Such concerns over Presto’s accessibility reveal potential service gaps that can disproportionately affect some residents using public transit. As the TTC continues their plan to phase out tokens and tickets later this year with Metrolinx’s proposed single-fare Presto replacement; they must ensure the Presto-based replacement is as widely available as their current fare system. Otherwise, Toronto’s public transit may inadvertently be made less accessible for more vulnerable groups such as low-income residents and seniors who will have to go out of their way to accommodate Presto’s limited availability.

 

Community responds to inadequate support for local shelter residents

On the morning of Saturday December 8th, around 23 volunteers gathered at the Black Creek Community Health Centre in Sheridan Mall. They convened in response to a call to action by Jill, a certified housing support worker committed to supporting and working with our most vulnerable populations on and off the clock. In mid-November, Jill’s volunteerism led her to the Toronto Plaza Hotel which is currently being used as an emergency shelter space by the City of Toronto. While she was only there for a brief visit to pick up donations, her observation of the hotel premises left her feeling disheartened. She was especially saddened as she realized that there was an overrepresentation of Black individuals and families seeking respite in the shelter space. This was compounded by the inadequate accommodations. “The common areas are filthy, the dining areas are unsanitary, the rooms are cold,” she recounts. Jill left the hotel reflecting on how the housing crisis plays out as yet another example of how one systemic inequity feeds into the next and asked herself, “In what ways can we make room for a holistic intervention?”

Her call to action, which was shared with the Black Toronto Community Support Group that connects 25,000 of the Black community across the Greater Toronto Area via social media, urged members to check out the emergency shelter space, rent rooms to shelter residents and to donate goods such as clothing and sanitary napkins.

The charge was taken up by Noella Charles, a local caterer. She visited the hotel to try to coordinate a drop-off donation space within the shelter. After learning that external groups were not allowed to distribute donations to shelter residents directly, she got in touch with the executive director of the Black Creek Community Health Centre who was very supportive of an initiative to support residents. The executive director provided staff to do outreach and offered space for community members to drop-off donations over the week long period before the clothing drive and even made the kitchen available for the Community Support Group to host a breakfast for shelter residents. “I donated about 80% of the food and one other volunteer provided a few dozen eggs and bagels,” Noella mentioned.  Up to 140 plates were provided to shelter residents who attended the clothing drive.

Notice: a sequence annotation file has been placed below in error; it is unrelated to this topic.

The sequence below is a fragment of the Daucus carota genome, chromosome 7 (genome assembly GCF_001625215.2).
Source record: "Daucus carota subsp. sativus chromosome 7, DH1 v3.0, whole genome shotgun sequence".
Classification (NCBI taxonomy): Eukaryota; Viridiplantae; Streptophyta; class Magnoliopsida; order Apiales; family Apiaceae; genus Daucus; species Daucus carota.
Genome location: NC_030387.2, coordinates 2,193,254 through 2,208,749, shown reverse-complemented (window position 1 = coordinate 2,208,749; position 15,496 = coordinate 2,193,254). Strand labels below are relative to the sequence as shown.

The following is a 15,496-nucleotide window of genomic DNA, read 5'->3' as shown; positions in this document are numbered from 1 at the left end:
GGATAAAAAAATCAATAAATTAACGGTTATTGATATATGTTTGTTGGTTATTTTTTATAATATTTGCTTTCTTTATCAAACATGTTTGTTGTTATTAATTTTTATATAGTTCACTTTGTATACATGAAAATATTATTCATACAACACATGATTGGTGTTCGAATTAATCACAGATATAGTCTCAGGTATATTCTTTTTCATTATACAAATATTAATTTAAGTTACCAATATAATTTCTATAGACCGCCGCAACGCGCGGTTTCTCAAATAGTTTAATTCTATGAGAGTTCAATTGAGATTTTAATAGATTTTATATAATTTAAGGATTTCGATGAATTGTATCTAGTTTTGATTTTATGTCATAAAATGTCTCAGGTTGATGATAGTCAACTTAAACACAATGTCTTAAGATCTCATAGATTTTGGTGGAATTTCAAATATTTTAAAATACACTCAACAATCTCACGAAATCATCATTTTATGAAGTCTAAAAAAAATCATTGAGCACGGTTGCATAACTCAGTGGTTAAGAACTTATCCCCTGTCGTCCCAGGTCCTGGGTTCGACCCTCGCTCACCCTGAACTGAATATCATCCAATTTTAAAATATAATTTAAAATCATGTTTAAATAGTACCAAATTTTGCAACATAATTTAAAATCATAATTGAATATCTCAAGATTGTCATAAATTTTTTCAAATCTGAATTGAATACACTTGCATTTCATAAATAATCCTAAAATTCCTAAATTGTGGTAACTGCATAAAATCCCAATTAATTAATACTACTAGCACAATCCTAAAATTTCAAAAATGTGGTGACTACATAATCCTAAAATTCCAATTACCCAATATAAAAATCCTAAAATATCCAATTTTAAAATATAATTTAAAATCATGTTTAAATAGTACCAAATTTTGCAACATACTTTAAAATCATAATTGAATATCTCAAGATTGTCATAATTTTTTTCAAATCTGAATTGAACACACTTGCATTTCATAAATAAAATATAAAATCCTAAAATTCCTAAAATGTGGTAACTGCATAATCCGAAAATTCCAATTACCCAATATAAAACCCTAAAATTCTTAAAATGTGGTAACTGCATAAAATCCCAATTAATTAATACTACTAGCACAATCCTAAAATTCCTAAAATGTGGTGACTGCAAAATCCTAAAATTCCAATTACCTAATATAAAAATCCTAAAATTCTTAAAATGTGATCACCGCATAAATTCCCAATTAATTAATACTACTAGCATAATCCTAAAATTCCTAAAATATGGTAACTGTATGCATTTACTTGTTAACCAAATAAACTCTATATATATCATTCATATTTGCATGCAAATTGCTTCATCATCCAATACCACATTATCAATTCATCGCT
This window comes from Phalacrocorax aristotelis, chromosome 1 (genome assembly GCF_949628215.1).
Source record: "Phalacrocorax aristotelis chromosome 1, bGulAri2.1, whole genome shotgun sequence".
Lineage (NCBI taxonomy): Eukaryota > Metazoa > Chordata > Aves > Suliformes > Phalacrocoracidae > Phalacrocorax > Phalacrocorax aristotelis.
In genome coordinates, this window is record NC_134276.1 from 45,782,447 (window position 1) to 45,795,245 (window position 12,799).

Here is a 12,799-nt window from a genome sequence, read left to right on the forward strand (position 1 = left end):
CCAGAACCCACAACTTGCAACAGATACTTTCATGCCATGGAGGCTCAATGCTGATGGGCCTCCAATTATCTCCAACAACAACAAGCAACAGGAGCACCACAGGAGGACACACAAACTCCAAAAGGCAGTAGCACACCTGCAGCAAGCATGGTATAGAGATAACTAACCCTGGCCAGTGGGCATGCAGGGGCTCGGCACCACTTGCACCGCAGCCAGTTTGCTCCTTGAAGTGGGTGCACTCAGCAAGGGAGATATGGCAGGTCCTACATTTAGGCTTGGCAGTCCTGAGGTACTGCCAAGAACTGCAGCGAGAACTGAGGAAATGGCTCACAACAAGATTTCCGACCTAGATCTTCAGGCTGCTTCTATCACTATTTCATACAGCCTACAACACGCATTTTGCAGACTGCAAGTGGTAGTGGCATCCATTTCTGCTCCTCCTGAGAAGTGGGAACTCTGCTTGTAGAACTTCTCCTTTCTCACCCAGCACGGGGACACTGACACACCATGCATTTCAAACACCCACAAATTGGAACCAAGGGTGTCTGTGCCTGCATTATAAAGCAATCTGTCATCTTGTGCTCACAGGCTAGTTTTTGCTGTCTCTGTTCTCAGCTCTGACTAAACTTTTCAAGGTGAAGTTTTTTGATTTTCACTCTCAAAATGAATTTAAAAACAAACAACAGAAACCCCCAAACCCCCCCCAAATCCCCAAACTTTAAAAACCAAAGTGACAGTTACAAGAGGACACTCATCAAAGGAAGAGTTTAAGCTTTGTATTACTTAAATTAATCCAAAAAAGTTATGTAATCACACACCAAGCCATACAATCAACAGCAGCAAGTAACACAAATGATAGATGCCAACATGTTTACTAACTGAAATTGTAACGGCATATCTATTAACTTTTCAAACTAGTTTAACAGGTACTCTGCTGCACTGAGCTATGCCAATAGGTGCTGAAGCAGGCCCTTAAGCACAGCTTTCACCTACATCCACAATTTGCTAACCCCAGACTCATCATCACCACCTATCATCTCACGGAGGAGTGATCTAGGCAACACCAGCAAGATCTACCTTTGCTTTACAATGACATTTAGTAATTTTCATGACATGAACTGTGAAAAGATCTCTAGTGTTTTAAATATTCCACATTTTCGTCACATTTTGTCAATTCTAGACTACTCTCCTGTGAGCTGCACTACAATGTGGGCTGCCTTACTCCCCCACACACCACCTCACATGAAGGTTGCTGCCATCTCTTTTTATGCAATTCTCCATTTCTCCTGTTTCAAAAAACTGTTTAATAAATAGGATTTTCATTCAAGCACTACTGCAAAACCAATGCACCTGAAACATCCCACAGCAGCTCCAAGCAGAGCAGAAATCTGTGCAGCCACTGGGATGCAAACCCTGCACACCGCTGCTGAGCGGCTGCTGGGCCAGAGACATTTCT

The spirit of the gathering was one of infectious compassion. Noella connected with a resident that she was able to offer a casual employment opportunity. “I am in a position to help. I own my own business and can offer people a job if they need it.” This was said as volunteers were huddled off into a corner planning their next steps- specifically how they could create a community pipeline to respond to the challenges that precarious housing poses to the community. Shelter residents expressed the exact sentiment of volunteers to maintain a connection to the community.

One expectant mother, a newcomer from Nigeria, expressed the following, “With the accommodation problem in this city, the more information we can get, the better we are able to support ourselves and our families.” She continued, “It is hard to live on the stipend from the government and also try to save for the new baby.” She further shared her surprise that she was able to get a crib at the clothing drive.

Jill was overwhelmed as she watched up to 150 families and individuals enjoy breakfast and leave with basic goods and then some. Still, more can be done. “A lot of men came in today seeking adequate winter gear such as boots and jackets. A lot of men left disappointed today.” As she was checking in with those who attended the drive, she learned that many had come from across the city- even from as far as Scarborough. Noting the recent changes by the provincial government to freeze the minimum wage increase, coupled with the changes to Ontario Works and Ontario Disability Support Program, which are made worse by the stoppage of rent control legislation, Jill is weary of the ways these instances of negligence will continue to strip community members of their agency.

“Poverty is unfortunately a systemic experience and not an individual one,” she mulled on this point. Shelter residents carry diverse narratives- they are parents, children, they are fleeing war, they have been trafficked, balancing mental health challenges, are seniors, or have learning disabilities. Jill does not believe that she has the right to speak on behalf of shelter residents but concludes that, “We have an obligation to look out for our most vulnerable.”